The average cost of veterinary bills for one mill dogs is $500. The level of veterinary care required makes it cost-prohibitive for many rescues to take in mill dogs. In addition to internal health issues that a rescue needs to address, mills dogs generally have serious external issues that require immediate treatment which include extensive grooming, severe matting, overgrown nails, lacerations, and untreated injuries.
Mill dogs are almost always in very poor physical and emotional condition; they need immediate and substantial veterinary care. Though most of our mill dog rescues are seniors, our adoption rates are set to allow us to provide the care needed once they are freed- regardless of their age. Those that choose to adopt our rescue dogs understand that our fees are in place to allow us to give that animal the care it deserves. Our adoption fees also allow us to care for future rescued breeder dogs because our mission is to rescue, rehabilitate and re-home as many dogs as we can.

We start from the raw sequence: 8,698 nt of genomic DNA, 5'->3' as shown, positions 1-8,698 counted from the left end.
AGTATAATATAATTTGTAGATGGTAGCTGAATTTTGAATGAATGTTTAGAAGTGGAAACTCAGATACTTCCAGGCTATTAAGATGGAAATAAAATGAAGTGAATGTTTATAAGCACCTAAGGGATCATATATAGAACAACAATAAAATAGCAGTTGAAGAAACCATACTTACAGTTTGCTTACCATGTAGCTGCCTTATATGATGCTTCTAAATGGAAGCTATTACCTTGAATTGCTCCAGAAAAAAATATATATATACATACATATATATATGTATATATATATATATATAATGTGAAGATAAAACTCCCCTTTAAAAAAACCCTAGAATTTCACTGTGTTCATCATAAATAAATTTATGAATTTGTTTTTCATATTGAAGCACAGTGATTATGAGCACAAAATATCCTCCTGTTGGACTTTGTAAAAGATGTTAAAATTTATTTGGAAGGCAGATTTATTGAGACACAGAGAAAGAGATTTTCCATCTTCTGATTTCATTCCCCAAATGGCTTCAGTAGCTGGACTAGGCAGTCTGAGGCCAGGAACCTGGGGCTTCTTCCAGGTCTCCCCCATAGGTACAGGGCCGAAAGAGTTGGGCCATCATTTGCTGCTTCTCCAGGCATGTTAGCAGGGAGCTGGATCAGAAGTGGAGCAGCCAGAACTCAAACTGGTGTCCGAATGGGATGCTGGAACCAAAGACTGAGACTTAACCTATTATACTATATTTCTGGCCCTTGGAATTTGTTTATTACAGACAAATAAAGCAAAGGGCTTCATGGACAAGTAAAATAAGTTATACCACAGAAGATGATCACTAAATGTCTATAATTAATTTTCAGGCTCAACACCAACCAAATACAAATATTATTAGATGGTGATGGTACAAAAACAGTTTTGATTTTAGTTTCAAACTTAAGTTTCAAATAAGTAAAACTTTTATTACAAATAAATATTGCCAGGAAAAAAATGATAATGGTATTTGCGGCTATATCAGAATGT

In a lot of ways, though these mill dogs are often considered “seniors”, they are puppies at heart- because they have never had the chance to be a puppy! With our fosters – and in their new, loving adopted homes- they will feel the grass on their feet for the first time . . . learn to walk the stairs for the first time . . . sleep on a soft bed for the first time! Rescuing a senior dog that has never known happiness is not an easy endeavor, however, the love and joy you will gain – the bond you will form- will be one of the greatest gifts imaginable!
Our goal is to give these dogs a second chance a life. A chance they were denied. We commend you for making the choice to adopt, rather than shop for a loving companion. By making this choice, you are not only saving a life we have already rescued, but you are helping save the life of future puppy mill breeders.
Stacy Block (Currently, mom of two puppy mill dogs)
What I wish everyone would understand...
I will use my beautiful princess Juniper 👑 as an example and I promise you will not regret reading this, you may not even be able to finish reading it without tears, I may not be able to finish writing it without tears...you see where I'm going with this...